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Appendix A

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Names of Individual notes of the Scale in Harmony:


The starting note of the scale is called the Key note, or Tonic.

The fifth note is called Dominant

The fourth note is called the Subdominant.

The 3rd is the Mediant,  the 6th is the sub mediant.

The 2nd is the supertonic and the 7th is the Leading note.

These are the names specific to harmony.


For clarity sake, when we say seconds, thirds, fourths etc, we mean the notes in an alphabetic order.   Thus  B, is second above A.   C is third above A.   E is third above C.  F is fourth above C.   D is fifth above C etc.

Qualifiers to Intervals:

In a major scale, as  seen on the stave, all the intervals of the different notes above the tonic,  are given special qualifiers.

Tonic to the Supertonic:  A major second    (3 chromatic keys)

Tonic to  the Mediant   A  major third.  (5 chromatic keys)

Tonic to the Subdominant: A perfect fourth.  (6 chromatic keys)

Tonic to the Dominant - A perfect fifth.   (8 chromatic keys)

Tonic to the Sub Mediant - A major sixth    (10 chromatic c keys)

Tonic to the Leading Note - a Major seventh.  (12 chromatic keys).

If any of these intervals is lowered by a "chromatic semitone" which does not alter its position on the degree, then a Major becomes a Minor and a  Minor becomes a diminished,  and a Perfect becomes a diminished.

If any of these intervals is raised a chromatic semitone, the Minors become Major, Majors become augmented.  Perfect become augmented.

Thus  C  E  G#  is called an augmented chord.     (It has an augmented fifth instead of a perfect fifth).  C  E  G  B, is called a major seventh of C.     C  E  G  Bflat  is a C7 (Bflat  is a minor seventh above the root).


In every major scale, the first, Tonic, the fourth Subdominant, and the fifth, Dominant are ROOTS of Primary Major Chords.

The second, Supertonic, the third, Mediant and the sixth Sub-mediant are  ROOTS of Secondary minor chords.  A suffix 'm' has to be written after the note name.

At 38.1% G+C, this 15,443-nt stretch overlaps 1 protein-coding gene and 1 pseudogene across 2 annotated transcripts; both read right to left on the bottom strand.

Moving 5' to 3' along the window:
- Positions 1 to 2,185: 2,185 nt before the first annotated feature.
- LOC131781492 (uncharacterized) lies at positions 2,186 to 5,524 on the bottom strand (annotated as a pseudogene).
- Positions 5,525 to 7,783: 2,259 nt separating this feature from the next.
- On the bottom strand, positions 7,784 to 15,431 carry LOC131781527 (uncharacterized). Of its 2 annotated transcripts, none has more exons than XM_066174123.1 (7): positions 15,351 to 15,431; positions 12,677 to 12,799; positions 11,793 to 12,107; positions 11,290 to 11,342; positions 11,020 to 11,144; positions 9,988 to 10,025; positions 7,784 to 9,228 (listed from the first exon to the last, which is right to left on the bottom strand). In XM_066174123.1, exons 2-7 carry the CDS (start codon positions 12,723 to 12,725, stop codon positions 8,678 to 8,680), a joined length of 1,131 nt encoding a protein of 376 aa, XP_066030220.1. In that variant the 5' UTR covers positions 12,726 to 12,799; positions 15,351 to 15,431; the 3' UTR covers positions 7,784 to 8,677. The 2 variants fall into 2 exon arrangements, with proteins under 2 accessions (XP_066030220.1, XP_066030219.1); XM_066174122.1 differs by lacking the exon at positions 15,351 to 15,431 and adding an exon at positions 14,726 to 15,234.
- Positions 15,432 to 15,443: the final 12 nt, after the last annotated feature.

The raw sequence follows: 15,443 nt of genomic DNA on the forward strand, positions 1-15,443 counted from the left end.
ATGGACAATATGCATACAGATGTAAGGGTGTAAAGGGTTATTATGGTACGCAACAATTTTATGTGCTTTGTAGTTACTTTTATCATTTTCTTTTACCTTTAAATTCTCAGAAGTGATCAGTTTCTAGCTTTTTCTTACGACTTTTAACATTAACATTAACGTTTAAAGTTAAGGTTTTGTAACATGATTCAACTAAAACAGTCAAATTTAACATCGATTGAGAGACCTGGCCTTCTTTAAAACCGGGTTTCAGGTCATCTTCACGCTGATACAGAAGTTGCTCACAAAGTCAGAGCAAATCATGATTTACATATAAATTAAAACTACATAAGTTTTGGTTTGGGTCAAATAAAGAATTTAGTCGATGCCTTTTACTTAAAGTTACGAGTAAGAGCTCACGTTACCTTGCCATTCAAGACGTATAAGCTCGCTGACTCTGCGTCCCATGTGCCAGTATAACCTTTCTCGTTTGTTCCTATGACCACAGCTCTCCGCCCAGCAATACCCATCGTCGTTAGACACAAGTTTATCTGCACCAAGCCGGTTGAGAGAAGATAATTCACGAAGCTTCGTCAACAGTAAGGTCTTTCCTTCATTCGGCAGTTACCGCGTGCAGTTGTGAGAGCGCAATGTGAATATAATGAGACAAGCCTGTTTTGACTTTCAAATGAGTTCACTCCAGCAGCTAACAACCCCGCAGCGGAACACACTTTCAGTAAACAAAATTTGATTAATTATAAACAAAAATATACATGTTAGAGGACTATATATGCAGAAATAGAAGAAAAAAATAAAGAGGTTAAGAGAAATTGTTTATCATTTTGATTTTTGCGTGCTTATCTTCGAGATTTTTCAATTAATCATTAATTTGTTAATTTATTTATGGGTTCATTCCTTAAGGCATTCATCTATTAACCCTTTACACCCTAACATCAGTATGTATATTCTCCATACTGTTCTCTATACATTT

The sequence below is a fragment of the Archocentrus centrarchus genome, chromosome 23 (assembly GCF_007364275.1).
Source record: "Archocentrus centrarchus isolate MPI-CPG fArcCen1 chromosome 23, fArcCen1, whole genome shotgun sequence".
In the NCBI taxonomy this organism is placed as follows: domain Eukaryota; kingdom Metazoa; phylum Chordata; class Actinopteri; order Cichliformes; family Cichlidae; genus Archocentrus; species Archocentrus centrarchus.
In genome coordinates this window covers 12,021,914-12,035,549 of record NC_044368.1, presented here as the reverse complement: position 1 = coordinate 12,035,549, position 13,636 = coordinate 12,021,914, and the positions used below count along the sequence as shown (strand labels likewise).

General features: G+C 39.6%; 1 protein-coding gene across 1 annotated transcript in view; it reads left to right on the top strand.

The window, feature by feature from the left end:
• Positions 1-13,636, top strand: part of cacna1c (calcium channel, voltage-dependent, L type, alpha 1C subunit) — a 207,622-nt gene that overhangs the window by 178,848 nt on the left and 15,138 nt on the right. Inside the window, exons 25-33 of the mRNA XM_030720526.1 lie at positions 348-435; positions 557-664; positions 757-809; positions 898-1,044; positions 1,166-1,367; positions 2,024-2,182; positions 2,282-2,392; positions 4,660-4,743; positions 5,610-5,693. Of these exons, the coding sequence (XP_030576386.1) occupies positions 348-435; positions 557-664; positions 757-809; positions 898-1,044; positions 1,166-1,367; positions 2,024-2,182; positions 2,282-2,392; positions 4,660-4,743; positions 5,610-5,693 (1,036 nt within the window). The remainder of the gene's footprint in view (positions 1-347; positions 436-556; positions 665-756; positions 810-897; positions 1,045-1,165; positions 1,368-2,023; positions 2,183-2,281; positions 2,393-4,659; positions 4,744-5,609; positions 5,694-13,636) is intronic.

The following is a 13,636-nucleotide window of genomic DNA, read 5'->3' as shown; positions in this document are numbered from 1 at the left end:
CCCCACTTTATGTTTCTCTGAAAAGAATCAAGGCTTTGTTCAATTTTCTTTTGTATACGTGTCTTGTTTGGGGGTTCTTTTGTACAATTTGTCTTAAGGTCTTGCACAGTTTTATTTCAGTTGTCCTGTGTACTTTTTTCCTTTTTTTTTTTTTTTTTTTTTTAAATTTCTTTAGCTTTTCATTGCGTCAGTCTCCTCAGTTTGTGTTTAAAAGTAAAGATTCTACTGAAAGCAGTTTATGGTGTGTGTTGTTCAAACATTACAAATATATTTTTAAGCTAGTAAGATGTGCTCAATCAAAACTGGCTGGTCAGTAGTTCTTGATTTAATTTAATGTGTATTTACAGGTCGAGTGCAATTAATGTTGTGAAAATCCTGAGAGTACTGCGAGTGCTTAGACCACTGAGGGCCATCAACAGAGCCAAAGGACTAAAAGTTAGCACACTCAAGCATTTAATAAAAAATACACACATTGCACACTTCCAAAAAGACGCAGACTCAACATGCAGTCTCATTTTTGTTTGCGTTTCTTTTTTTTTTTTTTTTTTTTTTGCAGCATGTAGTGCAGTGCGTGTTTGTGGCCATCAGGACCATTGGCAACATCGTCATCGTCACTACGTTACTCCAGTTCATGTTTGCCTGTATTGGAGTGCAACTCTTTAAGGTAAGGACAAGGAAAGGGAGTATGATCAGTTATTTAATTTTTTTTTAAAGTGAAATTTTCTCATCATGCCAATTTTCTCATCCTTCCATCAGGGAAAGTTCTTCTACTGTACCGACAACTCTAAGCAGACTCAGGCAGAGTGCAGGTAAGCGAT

The Chord on the seventh (Leading Note) is always a diminished chord.


In a Major Chord the distance from the  first note, called the ROOT  to the third name above/after it, which is called the  THIRD  ABOVE THE ROOT  has five chromatic keys between them.   C, C#,D,D#,E

The distance from Root  to the top note (which is A FIFTH ABOVE THE ROOT  (because it is the fifth name after the root) has 8 chromatic keys between them. (C,C#,D,D#,E,F,F#,G)


Major Thirds

Distance between a key and the third above it, having 5 chromatic keys between them is called A MAJOR THIRD.   

When there are 4 chromatic keys, it is called a MINOR THIRD.



Perfect Fifths

Distance between a key and the key bearing  the fifth name above or after it, having 8 chromatic keys between them is called  A  PERFECT FIFTH.     Thus: C C# D D# E F F# G


A  Major Chord has a major third, and a perfect fifth  above the root

A  “Dominant seventh chord”  is a Major chord, with a minor third above the fifth.  This note is seventh from the root.   Such a 7th having 11 chromatic keys between the root and the seventh is called a minor seventh.  

A major seventh has 12 keys, like C to B.

Thus the Chord Cmaj7 means: C  major Chord, plus the major 7th above the root.


The Chords over the Tonic, Dominant and Subdominant are all Major Chords.

The Dominant Seventh has  an additional 4th note, which is a minor 7th from  the root.

The Minor Chords

fThe Chords of the Supertonic, Mediant and Submediant are Minor chords.



The Chord of the Leading Note:

The third above the root is a minor third.

The fifth name above the root, has in this case only 7 keys between them, hence this fifth is called a diminished fifth.  

A Diminished Chord

A chord having a minor third  and  a diminished fifth  above the root is called a diminished chord.

In a transposed scale, i.e. having  sharps and flats, and tonics other than  C, (as given in the above lists),  follow the above patterns.   That is why  in every scale, whether it be the Natural Scale of C, or the sharps and flats scales, the harmony names are common.   They always have the first chord as the tonic, the chord on the fourth note is the subdominant, etc.

The Augmented Chord"

An augmented fifth has 9 chromatic semitones between the Root, and the fifth name above it.    If C is the root, the fifth name above it is G.  In order to get 9 chromatic keys, we should mark G as G#.   Thus the Chord has a Major 3rd, and an augmented fifth.

Practically, every note of the keyboard can be made into a Major or Minor Chord, a diminished or Augmented Chord.